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Volume 19 Issue 1 - September 2013

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Bang recorded this final

Bang recorded this final session in Finlandin February 2011, two months before hisdeath from lung cancer. The repertoireincludes two very familiar tunes, Miles Davis’All Blues and Sonny Rollins’ calypso-fuelledSt. Thomas, but even that emphasizes Bang’soriginality in mating musicians and material.The front line of Bang’s eerily thin violinsound and Dick Griffin’s robust trombone isvery distinctive, emphasizing the combinationof frailty and force that gives Bang’s worka special intensity.The band sounds as if Bang assembled itfor maximum authority, creating a powerhouserhythm section of pianist AndrewBemkey, bassist Hilliard Greene and drummerNewman Taylor-Baker. They work in a largelyreceived tradition, but Bang extends it instunning ways: in his unaccompanied introductionto Don Cherry’s Guinea, pentatonicpatterns and microtones link vernacularviolin sounds — a Vietnamese đàn gáo, aKenyan orutu — to early traditions of African-American fiddling, suggesting a uniqueperspective on the expressive depths andpossibilities of jazz. Da Bang! is a powerfulfinal testament.—Stuart BroomerRed HotMostly Other People Do The KillingHot Cup HC!!Trumpeter PeterEvans, who alongwith drummer WeaselWalter, bassist TomBlancarte and pianistCharity Chan isfeatured at a punkjazz-improvconcertat the Arraymusicspace on September 4, has quickly becomeone of jazz’s most in-demand and versatilebrass men. Proficient elsewhere playingatonal music, this CD by an expanded versionof the co-op group Mostly Other People DoThe Killing (MOPDtK) finds the New Yorkbasedbrass man helping to create a respectfulbut sophisticated take on early jazz. ThatEvans has mammoth chops is without question,and you can note that on Zelienople,where following a wood-block [!] breakfrom drummer Kevin Shea, Evans’ openhornexposition is bird-song sweet at oneinstance and growly as a warthog by the next.Meanwhile on Orange is the Name of theTown, he fires off triplet patterns after tripletpatterns with aplomb.While classic jazz fanciers probably won’tbe offended, sardonic Red Hot is no by-roteDixieland-recreation. For a start, MOPDtKbassist Moppa Elliott composed the nineselections, and each draws on a conservatoryfull of influences. On the title trackfor instance, there are echoes of sci-fi-likeelectronic processing plus clunking banjotwangs, both created by Brandon Seabrook.Meanwhile the two-step melody is extendedby pianist Ron Stabinsky’s ragtime-styledpumps, and climaxes when Jon Irabagon’sC-Melody sax wails pierce the connectivefour-horn vamp.Atmospherically (post) modern and goodtime music in equal measure, the CD demonstratesclearly how many avant-garde tropeslike broken-octave sax peeps or squeezed andhectoring brass tones actually have a longIn the spirit that jazz is increasingly aninternational language, this month’s collectionof CDs emphasizes that dialogue,from American guests turningup on Canadian musicians’ CDsto Canadian expatriates who aremembers of a global community.Montreal tenor saxophonistChet Doxas has just released Dive(Addo AJR 015,a well-conceived successor to hisJUNO-nominated 2010 releaseBig Sky. Doxas has put togethera New York-based rhythm section,though it includes Canadianexpatriates, Toronto-bornguitarist Matthew Stevens andMontreal-born bassist Zack Lober,as well as drummer Eric Doob. Themusic is in a contemporary idiom(Doxas also co-leads Riverside, aband that includes Dave Douglasand Steve Swallow), and Doxasdelights in cleverly constructedpieces that he and the band negotiatewith ease, creating playfulengaging music. Doxas’ lighttenor sound is made for mobilityand everything here contributesto quick, spontaneous reactions.Stevens’ processed guitarsound contributes much to theoverall feel: it’s at once glassyand opaque, shimmering andmuted, and the abstracted clarityof his work comes to the fore onthe elusive Mysteries.A native of Williams Lake, BC,now based in Toronto, tenor saxophonistRyan Oliver studied in thecelebrated Jazz Program at RutgersUniversity in New Jersey where he got toknow veteran New York drummer VictorLewis, the two exploring rhythmic conceptsin weekly duet sessions. Lewis appears onOliver’s Strive! ( and bringsOliver’s John Coltrane influence intosharp focus, from the turbulent dialogueof the opening title track, so evocative ofColtrane’s duets with Elvin Jones, to theelegiac Thousand Miles, Oliver’s impassionedStuart Broomerhistory. It also shows how top-flight musiccan be made up of many inferences. Elliott,for instance, begins Turkey Foot Corner notwith Trad Jazz bass string slaps but spiccatoplucks, that while undoubtedly modern,blend seamlessly into a two-beat bandarrangement that emphasizes bass tromboneguffaws from David Taylor.—Ken Waxmanhigh notes framed by Lewis’ ceremonialcymbals. There are still elements of Coltrane’sharmonic conception on the funk of Eddieand Crescent City Stomp butthe back beats open the door toOliver’s soul-jazz side and alsoprovide openings for the rest of theband — pianist Gary Williamsonand bassist Alex Coleman — toshine. While Oliver may lackoriginality at this point, he makesup for it in conviction and skill.There’s more imported propulsionon the Cory Weeds/Bill CoonQuartet’s With Benefits (CellarLive CL 091812,a terrific session in whichVancouverite tenor saxophonistWeeds and guitarist Coonsenjoy the estimable supportof the New York rhythm teamof bassist Peter Washington anddrummer Lewis Nash. They are allmasters of a modern jazz mainstreamdefined in the 1950s, butthey speak it as a personal idiom,whether it’s Weeds’ hard-edgedlyricism or Coon’s lightly sparklinglines. Coon’s compositions makeup half of the program, distinctivetunes that range from the superbballadry of Sunday Morning to thehard bop of Cory’s Story. The groupdialogue is never better, though,than on the standard East ofthe Sun, a feature for Weeds’warm balladry.Like Weeds and Coon,bassist Clyde Reed is an essentialpart of the Vancouver scene, a stalwart presencein free jazz and improvising groupslike the NOW Orchestra and Ion Zoo. Oneof his longest running affiliations is withthe Oregon-based tenor saxophonist RichHalley whose elemental music is one withthe Pacific Northwest: his Crossing the Passes(Pine Eagle 005 consistsof compositions inspired by a hike acrossOregon’s Wallowa Mountains, an outcroppingof the Rockies. Halley’s compositionscan be as jagged as a series of peaks, as varied66 | September 1 – October 7, 2013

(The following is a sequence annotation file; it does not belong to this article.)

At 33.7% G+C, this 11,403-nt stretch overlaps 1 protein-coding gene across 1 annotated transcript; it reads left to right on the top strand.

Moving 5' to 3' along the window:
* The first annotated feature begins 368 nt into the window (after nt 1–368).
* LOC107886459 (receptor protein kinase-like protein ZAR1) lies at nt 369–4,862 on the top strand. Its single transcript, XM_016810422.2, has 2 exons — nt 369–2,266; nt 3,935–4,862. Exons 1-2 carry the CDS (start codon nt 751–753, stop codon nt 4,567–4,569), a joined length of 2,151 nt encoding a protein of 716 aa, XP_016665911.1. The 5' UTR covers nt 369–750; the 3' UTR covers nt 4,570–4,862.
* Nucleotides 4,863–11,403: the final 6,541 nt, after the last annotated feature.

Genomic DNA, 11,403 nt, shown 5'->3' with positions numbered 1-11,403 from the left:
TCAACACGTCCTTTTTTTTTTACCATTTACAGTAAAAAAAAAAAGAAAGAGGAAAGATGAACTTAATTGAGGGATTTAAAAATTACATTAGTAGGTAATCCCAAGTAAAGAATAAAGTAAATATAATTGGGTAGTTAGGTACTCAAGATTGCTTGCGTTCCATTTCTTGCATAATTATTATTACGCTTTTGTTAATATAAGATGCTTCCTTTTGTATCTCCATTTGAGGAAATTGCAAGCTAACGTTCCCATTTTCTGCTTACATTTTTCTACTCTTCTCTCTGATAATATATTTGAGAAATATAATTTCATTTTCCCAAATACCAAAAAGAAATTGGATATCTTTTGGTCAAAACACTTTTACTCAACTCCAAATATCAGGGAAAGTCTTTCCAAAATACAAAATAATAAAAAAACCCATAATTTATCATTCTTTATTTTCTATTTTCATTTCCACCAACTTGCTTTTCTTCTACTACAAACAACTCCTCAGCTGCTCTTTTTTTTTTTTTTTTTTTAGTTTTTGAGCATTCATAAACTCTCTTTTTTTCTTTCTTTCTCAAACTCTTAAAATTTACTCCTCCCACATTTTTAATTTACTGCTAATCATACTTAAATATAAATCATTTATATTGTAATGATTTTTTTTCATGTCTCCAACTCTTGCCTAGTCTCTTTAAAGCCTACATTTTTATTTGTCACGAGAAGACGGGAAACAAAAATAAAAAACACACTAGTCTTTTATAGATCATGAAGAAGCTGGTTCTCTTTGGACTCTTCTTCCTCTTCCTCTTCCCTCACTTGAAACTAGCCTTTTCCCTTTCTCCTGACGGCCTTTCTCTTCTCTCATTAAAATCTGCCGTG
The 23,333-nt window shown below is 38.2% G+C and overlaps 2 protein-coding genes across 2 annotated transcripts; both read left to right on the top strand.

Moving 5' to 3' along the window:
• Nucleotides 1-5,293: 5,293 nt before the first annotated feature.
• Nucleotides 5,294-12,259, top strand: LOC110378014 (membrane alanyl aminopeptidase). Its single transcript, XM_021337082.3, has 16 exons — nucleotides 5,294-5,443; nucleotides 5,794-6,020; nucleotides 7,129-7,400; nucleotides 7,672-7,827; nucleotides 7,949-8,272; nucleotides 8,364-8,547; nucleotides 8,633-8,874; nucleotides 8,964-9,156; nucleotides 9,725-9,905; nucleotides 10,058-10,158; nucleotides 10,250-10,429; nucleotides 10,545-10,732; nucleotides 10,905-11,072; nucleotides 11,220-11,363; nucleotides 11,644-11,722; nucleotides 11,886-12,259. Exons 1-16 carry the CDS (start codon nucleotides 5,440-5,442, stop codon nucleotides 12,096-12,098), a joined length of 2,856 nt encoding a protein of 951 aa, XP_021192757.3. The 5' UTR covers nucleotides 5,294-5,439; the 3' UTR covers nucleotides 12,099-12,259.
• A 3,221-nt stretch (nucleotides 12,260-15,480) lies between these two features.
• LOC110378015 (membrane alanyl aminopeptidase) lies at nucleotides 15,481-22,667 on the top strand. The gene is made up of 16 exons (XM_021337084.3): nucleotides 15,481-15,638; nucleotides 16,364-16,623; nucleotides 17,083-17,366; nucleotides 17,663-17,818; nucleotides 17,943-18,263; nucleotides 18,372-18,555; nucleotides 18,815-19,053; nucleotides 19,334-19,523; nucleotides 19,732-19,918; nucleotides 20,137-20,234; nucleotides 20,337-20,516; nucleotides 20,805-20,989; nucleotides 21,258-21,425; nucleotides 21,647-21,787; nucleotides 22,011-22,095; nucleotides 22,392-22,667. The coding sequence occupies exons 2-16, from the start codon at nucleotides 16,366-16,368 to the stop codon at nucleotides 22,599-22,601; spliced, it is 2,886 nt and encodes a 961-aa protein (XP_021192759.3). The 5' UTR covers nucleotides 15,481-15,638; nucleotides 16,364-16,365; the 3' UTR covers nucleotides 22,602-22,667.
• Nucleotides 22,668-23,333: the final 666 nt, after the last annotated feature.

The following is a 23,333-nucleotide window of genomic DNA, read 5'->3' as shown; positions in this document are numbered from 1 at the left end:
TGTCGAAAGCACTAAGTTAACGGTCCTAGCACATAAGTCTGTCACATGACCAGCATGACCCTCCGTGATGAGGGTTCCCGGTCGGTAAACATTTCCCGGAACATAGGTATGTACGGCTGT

as the terrain and there’s clearempathy with trombonist MichaelVlatkovich, who supplies the sameemotion and force that characterizeHalley’s own lines. Reed isa bulwark of empathy and form,whether providing rapid propulsionwith drummer CarsonHalley on Duology or coming tothe fore with warm pizzicato andarco solos.Drummer Greg Smith went toEurope with Toronto’s ShuffleDemons in the mid-90s anddecided to stay there, taking upresidence in Holland. Among hiscurrent projects is a Rotterdambasedband called Lama withPortuguese trumpeter Susana Santos Silvaand bassist Gonçalo Almeida. The groupexpands to Lama + Chris Speed with theaddition of the New York saxophonist andclarinettist for Lamaçal (Clean Feed CF, a live performancefrom the Portalegre Jazz Festival. This islively creative music that delights in detailedclose interaction amid a mix of unusualsonic textures: suggestions of village brassbands, Middle-Eastern scales, electronic loopsand whale sounds abound. It evencombines old-fashioned NewOrleans polyphony with atonality.Smith’s boppish compositionCachalote is highlighted bya duet between the drummer andthe mercurial Speed.Pianist Kris Davis has followeda path from Calgary to Torontoand on to Brooklyn where she hasestablished herself as one of themost creative improvisers of hergeneration. She appears on bassistEric Revis’ City of Asylum (CleanFeed CF 277 in a piano trio completedby the veteran drummer AndrewCyrille. The studio session markedthe first meeting of the three musicians,but there’s no sense that they’re feeling oneanother out. There’s aggressive creative interplayin the freely improvised pieces, with aspecial attention to momentum, the threesometimes developing tremendous swingwhile pursuing independent rhythms. Aplayful approach to Thelonious Monk’sGallop’s Gallop and a reverent one to KeithJarrett’s Prayer reveal something of the trio’srange and affinities.of the Atomic band, which is at the RRC’sCo-operators Hall September 4 during theGJF, is one stand-out on Queen Hatshepsutwhen his bravura churning and almost vocalizedtenor saxophone lines make a perfectpantonal contrast to pointillist smears fromaccordion and piano.Balancing a delicate outer shell with asteely core, American flutist Nicole Mitchellis another major improv figure whose IndigoTrio plays St. George’s Church’s MitchellHall September 5. A similar configurationwith bassist Joshua Abrams and drummerFrank Rosaly expands with additional colourson Aquarius (Delmark DE 5004 when the three and vibraphonist JasonAdasiewicz make up the Ice Crystal band.What Herbie Mann’s combo could havesounded like if he had ignored rock-pop blandishments,even Mitchell’s blues and Latintunes trade simplicity for sophistication asfour-mallet, bell-like tones from the vibistand her gruff tremolo gusts are as linear asthey are lyrical.Something in the AirThe Guelph Jazz Festival Turns 20Twenty years after its modestbeginning, the Guelph JazzFestival (GJF), which this yeartakes place September 3 to 8, hasgrown to be one of this country’smajor improvised music celebrations.Unlike many other so-calledjazz fests which lard their programswith crooners masqueradingas jazz singers, tired rock orpop acts, or so-called World orC&W performers who makeno pretence of playing jazz,the GJF continues to showcasecommitted improvisersin sympathetic settingsincluding during the fourthinstallment of the dusk-to-dawnNuit Blanche.Perhaps the most celebrated innovator atthe GJF is trumpeter Wadada Leo Smith. HisGolden Quartet, which shares a double billat the River Run Centre (RRC)’s main stageSeptember 7, performs a variant of his classicTen Freedom Summer suite, shortlisted forthis year’s Pulitzer Prize in music. Part of thatprogram was recorded with an orchestra,and you can get an idea of Smith’s structuralblending listening to Occupy The World (TUMCD 037-2 as the 21-pieceTUM Orchestra (TUMO) interprets anotherKEN WAXMANSmith composition. The selections’intricate arrangementsserve not to frame Smith’smuted brass flurries, whichbring Miles Davis-like balladmastery into the 21st century,but open up to the talents of themostly Finnish orchestra. Youcan hear that on the title trackwhen the trumpeter’s tale told throughrubato grace notes and squeezedtriplets is matched with tomtom-likepassages from TUMO’sthree percussionists, followed bymassed polyphony pierced by legatostrings, a tremolo harp sequenceand Smith’s conclusive brassy andheraldic tones. The Golden Quartet’sbassist John Lindberg is soloist onMount Kilimanjaro, where his magisterialdouble and triple stopping establish a staccatopantonality which encourages the five-personstring section to abandon legato thrusts forstirring sweeps, and despite being performedat warp speed, encourages a satisfying orchestralmosaic. Leaving space for split-secondsonic blasts from the entire band, before thewarm and welcoming conclusion, Lindbergjoins the other tremolo strings for a sequenceof scrubs and sweeps. Incidentally, Swedishtenor saxophonist Fredrik Ljungkvist, partTo find out about other GJF highlightsincluding more about thisperformance by American flutistNicole Mitchell, and discs by Japanesepianist Satoko Fujii and Montreal’sBomata trio, see the continuation ofthis column at thewhole these groups and many otherson show, GJF 20 promises to be amemorable multi-day experience.POT POURRIBroadsway – Old FriendsHeather Bambrick; Julie Michels;Diane LeahBroadsway! ! Three broads singit their way: meetBroadsway, an explosivelytalented trio.The versatile voicesof Heather Bambrickand Julie Michelsare paired withacclaimed pianist/musical director Diane Leah, who in thiscontext sings, plays and arranges exquisitely.Charmingly, the project started out by accident,when Michels, accompanied by Leah,invited Bambrick to sit in on what turned outto be a fantabulous version of Moondance(find it on YouTube!) in November of 2008.Turns out these three women have morein common than curly hair: September 1 – October 7, 2013 | 67